While growing up in Gadsden, Kay Moore rarely would venture to the Coosa River, which flows under the Meighan Bridge just blocks from downtown. “There was an old smelting plant, a nasty and smelly place,” she recalls. “There was a trailer park there, too, but nothing that would draw you down to the river.”But after Ronnie Watkins Ford opened along the river in the late 1990s, things slowly began to change.
There are some who might be surprised that John Lloyd Young, a Tony Award-winner for singing songs such as “Walk Like a Man” and “Sherry” as Frankie Valli in the Broadway smash “Jersey Boys,” is now starring in “The Glass Menagerie” at the Alabama Shakespeare Festival. But for Young, it’s almost like coming home. It certainly is fulfilling a dream. “I lived here two times,” says the actor, whose father was stationed at Montgomery’s Maxwell Air Force Base.
Beth Ann Fennelly didn’t mean to write her latest book, “Heating & Cooling.”“The Tilted World,” a 2013 novel she co-wrote with her husband, Tom Franklin, had been a success, but the Oxford-based writer and Mississippi poet laureate had spent time afterward teaching at the University of Mississippi, raising their three children and, well, recovering. “The novel took Tom and me about four years because we did a lot of research,” she says. “And there were high stakes.
Muck Rack makes it simple to find people, tweets, or articles that mention any name, keyword, company, hashtag etc. We've compiled this guide to help you make the most of your search.
Selecting a term
Start searching tweets, articles from media outlets, articles mentioned in tweets, journalists'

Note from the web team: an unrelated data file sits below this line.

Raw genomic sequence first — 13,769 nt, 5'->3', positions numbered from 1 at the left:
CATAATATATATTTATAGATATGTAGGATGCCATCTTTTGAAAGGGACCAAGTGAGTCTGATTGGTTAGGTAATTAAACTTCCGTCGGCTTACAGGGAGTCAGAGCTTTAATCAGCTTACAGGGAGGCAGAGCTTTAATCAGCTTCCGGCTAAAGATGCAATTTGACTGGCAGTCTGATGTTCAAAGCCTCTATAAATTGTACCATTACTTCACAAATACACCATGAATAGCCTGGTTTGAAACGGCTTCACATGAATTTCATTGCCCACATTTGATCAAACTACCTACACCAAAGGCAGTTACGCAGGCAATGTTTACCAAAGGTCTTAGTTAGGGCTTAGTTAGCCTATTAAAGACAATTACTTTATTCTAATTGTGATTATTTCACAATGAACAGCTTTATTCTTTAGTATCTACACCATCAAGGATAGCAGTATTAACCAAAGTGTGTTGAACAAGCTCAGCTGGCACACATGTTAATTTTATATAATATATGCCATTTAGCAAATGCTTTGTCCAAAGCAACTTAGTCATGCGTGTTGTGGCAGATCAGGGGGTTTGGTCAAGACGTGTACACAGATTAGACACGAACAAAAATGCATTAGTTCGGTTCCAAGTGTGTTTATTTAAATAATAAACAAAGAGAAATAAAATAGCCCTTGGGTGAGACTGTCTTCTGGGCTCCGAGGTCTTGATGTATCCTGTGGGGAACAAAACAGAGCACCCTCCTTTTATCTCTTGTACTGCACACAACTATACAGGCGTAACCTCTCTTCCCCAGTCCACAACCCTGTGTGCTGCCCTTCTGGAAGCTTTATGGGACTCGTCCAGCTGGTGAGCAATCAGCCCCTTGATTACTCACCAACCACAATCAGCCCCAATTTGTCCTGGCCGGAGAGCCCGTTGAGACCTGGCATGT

names, titles and bios with some suggested searches:
Companies or Topics (e.g. iPhone, Microsoft)
Phrases (e.g. "cloud computing") — use quotes to keep the terms together
Twitter handles (e.g. @username) — returns those who have mentioned or replied to
Names (e.g. "David Pogue")
Hashtags (e.g. #sxsw, #london2012)
Bio details (e.g. vegan, Olympics, father)
Muck Rack's Advanced Search allows for many boolean operators.
Find results that mention multiple specified terms, use AND or
+. For example, ensure each result contains both Elon Musk and Mark Zuckerberg by
searching Musk AND Zuckerberg or Musk + Zuckerberg.
Use the operators OR or , to broaden your search when you'd like either of
multiple terms to appear in results. (This is the default behavior of our search when no operators
are used). For example, results will contain either cake or cookie by searching cake OR cookie or cake,cookie
Use NOT or - to subtract results from your search. For
example, searching Disney will yield results about the Walt Disney Company as well as Walt Disney
World Resort. To exclude mentions of Disney World, search for Disney -World or Disney
When using one of these operators with a phrase, enclose it in quotation marks. For example, you can
find results about smartphones excluding Apple's iPhone 4S by searching smartphone -"iPhone
Exact case matching or punctuation
If you're searching for a brand name or keyword that relies on specific punctuation marks or capitalization, you can
find results that match your exact query by adding matchcase: before the keyword you're searching for, like matchcase:E*TRADE .
Use parentheses to separate multiple
boolean phrases. For example, to find journalists talking about having fun in Disney World or
Disneyland, search for ("disney world" OR disneyland) AND fun.
An asterisk can be used to search for any variation of a root word truncated by the asterisk. For example, searching for admin* will return results for administrator, administration, administer, administered, etc.
A near operator is an AND operator where you can control the distance between the words. You can vary the distance the near operation uses by adding a forward slash and number (between 0-99) such as strawberries NEAR/10 "whipped cream", which means the strawberries must exist within 10 words of "whipped cream".